Good as versions I and II were, III are a revelation. Most surprising is an apparent move away from any Americana or bluegrass stylings they might have displayed before. Anyone who saw STFU I/II in full flight, would probably agree that it was one of the strengths of the previous incarnations. This material is so different and so strong it doesn’t miss the fiery breakdowns of old. Instead, the tempo drops in favour of some quite stunning arrangements: I’m not up-to-speed on the background of the new members, but I can definitely hear the influence of Pat McGarvey’s love of soundtrack music (he’s recently got his film-score band up and running again) – shades of John Barry here, Morricone there… this is definitely more than a ‘folk’ album. I’m reminded of Chatham County Line, another band who do more than simply kick up a belting hoedown, and who are also pushing a ‘traditional’ idiom (in their case, bluegrass) somewhere new. With work like this, STFU are threatening to doing the same with (British) folk. All accomplished players – singers too (some beguiling harmonies on here!) – they seem hungry to do something ‘different’.
So, no concept, then, but a definite ‘feel’ – the plight of the worker (working class) maybe? – maybe not an unusual theme, but here the protagonists speak with such clarity and force. Given the numerous and varied song-writing credits (everyone in the band) it’s further to their credit that they’ve created such a cohesive and consistently excellent body of work. STFU III have set the bar for themselves and everyone else.
PS Don’t worry, they still fire things up nicely now and again (Ida Won’t Go will fit alongside all the old favourites). Lovely bit of gob-iron too 😉
Link Track: I Dream Of Burning Buildings(from Southern Tenant Folk Union site)
Band Website: http://www.southerntenantfolkunion.com/
7 Dolorean – The Unfazed (Partisan/Fargo)
Dolorean do it again: and again, I wonder – more than all the bands that make these (my) lists – why aren’t they huge. They make accessible yet substantial music – easy to listen to, but properly emotionally engaging. That was never more true than on Unfazed’s opener, Thinkskinned, whose piano motif wouldn’t sound out of place on the soundtrack to Grey’s Anatomy or some other HBO-type drama. Rather than the music-as-substitute-for-decent-plot-or-dialogue, Al James has got the lyrical clout to tell the story too.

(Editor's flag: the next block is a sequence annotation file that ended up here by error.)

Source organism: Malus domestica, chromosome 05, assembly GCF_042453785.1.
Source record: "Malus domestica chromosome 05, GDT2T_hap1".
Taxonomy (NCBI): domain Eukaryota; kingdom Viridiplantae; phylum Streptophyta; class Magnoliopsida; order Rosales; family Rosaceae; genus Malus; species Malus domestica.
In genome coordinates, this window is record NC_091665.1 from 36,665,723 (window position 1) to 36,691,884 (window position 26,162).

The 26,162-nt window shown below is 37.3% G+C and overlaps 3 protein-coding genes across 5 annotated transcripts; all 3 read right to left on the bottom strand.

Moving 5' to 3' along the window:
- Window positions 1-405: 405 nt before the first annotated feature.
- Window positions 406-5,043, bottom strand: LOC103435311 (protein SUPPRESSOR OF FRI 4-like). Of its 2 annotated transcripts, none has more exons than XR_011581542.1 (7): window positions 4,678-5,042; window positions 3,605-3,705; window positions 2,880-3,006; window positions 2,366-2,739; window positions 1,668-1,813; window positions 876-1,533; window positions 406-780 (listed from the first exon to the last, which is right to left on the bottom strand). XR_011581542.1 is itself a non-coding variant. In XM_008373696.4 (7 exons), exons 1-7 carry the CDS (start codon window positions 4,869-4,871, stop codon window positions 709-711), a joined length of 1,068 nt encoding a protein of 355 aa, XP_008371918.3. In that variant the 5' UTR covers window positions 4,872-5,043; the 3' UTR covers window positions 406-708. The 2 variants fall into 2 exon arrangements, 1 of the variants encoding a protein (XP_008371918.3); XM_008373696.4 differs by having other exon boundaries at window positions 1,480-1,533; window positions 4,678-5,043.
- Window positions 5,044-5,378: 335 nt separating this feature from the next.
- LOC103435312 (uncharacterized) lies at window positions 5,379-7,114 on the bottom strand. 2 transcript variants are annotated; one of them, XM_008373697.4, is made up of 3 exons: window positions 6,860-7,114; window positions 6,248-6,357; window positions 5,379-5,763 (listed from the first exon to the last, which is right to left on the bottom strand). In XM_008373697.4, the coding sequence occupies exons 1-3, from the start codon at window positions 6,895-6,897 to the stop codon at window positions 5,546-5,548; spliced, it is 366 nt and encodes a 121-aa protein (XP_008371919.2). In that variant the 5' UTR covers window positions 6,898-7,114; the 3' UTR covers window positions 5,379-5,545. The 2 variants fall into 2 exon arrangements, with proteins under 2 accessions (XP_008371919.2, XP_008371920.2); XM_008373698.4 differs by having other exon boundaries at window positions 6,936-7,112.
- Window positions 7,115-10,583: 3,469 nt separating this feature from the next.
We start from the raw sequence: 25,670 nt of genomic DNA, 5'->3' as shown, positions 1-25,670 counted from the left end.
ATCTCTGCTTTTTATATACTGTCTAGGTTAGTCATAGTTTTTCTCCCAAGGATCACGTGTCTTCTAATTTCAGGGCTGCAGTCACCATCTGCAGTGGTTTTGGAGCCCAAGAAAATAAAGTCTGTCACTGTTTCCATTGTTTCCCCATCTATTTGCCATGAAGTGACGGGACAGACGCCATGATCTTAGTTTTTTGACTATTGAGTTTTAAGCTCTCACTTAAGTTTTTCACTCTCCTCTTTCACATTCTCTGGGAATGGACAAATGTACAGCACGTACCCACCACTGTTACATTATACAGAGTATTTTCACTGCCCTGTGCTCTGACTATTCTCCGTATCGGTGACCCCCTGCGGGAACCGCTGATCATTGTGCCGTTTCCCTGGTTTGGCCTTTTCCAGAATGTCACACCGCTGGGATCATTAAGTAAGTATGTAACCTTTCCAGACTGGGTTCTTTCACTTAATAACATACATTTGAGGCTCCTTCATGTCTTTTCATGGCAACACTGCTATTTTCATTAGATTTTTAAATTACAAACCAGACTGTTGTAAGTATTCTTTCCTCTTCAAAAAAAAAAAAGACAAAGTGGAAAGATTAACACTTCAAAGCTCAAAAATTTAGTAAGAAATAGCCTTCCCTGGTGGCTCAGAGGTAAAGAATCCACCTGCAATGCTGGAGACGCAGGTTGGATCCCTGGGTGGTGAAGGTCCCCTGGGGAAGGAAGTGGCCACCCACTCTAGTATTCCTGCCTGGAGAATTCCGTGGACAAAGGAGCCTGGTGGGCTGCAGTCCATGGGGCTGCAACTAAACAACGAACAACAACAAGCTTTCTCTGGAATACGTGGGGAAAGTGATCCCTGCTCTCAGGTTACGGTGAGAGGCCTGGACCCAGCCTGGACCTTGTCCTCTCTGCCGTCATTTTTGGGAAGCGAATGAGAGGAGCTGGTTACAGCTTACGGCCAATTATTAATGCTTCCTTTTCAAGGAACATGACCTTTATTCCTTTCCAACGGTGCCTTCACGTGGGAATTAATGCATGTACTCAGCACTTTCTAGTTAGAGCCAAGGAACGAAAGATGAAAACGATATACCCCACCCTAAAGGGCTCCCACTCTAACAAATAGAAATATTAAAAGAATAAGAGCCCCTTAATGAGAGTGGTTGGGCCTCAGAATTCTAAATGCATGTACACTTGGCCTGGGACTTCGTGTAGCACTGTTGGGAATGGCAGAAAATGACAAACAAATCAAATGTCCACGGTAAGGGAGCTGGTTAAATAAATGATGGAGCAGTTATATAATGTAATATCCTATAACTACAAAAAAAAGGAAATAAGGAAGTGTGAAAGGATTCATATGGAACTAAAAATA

Maybe it’s as well that last album You Can’t Win didn’t scale the critical heights it deserved: it could well have proved an albatross in creating anything that followed (ha, yes, I’m trying to find positives here!). You Can’t Win is a masterful record – The Unfazed is too, but a more hopeful, resolute one. Whether writing from experience or empathy, Al James has perfected singing the underdog (Your life’s work is making me hurt…”) but here, things are set to change (“…it stops. Tonight!”). He’s moved out, he’s walking away, he doesn’t have to explain…
Instrumentally, too, things are strong: having drafted in Emil Amos for You Can’t Win, the long-standing core of the band (Al, Jay Bennett, Ben Nugent, James Adair) once again recruit stellar guitar chops – this time in the shape of Jon Neufeld (Jackstraw/ Black Prairie/ Laura Viers). It was a thrill to watch him play these songs ‘live’ when Dolorean came over back in February. The five of them work well together, expanding the ‘classic’ Dolorean sound with new ideas (even getting a little dub-wise on Black Hills Gold – excellent on record and ‘live’).
So, guys, you CAN win – you now know the obstacles that will be put in your way – this game isn’t over yet by a long chalk.
Link track: stream tracks from The Unfazed and others from earlier Dolorean albums…
Buy: from Partisan (US)
Band Website: http://www.doloreanmusic.com/
8 Peter Bruntnell – Black Mountain UFO (ManHatOn Records)
Another regular feature on our Festive Fifteen, Peter Bruntnell doesn’t know how to make a bad record. I’ll bite my tongue before I launch into a why-isn’t-he-huge rant and instead concentrate on why he should be – why you should buy this and all of his records!
Proving that you should never judge a book (or CD) by its cover, Black Mountain UFO looks like it will either be a Joe Meek tribute or a collection of B-movie theme tunes. While Peter may be Lost In Space to many in the music industry, he still manages to craft radio-friendly rock like St Christopher, Jack-Johnson-esque acoustica like Black Window and masterful pop like Bruise On The Sky. In the latter, he recounts the story behind the album title (abduction by aliens) and proves that old adage about some of us being able to sing the phone book. It doesn’t matter what you’re singing about (how weird, or how political), it’s nothing without the song. Reggie Perrin (one of two homages to British TV stars, along with Penelope Keith Blue) is simply gorgeous, its arrangement at once densely-textured and feather-light – how does he do it? And the title track is as show-stopping as the Bunnymen’s Ocean Rain (if slightly more restrained).
So, with this album, he moves further away from (mis)categorisation as an Americana artist. Sure, that hasn’t done him any harm, and I don’t think he’s complaining, but after this and (previous album) Murder of Crows, it’s becoming more difficult to label him – psychedelia-folk maybe (does that make him Julian Cope?), but still a rocker (plenty of storming guitar here – both from Peter and long-time foil, James Walbourne – and they will still melt faces when you see them live.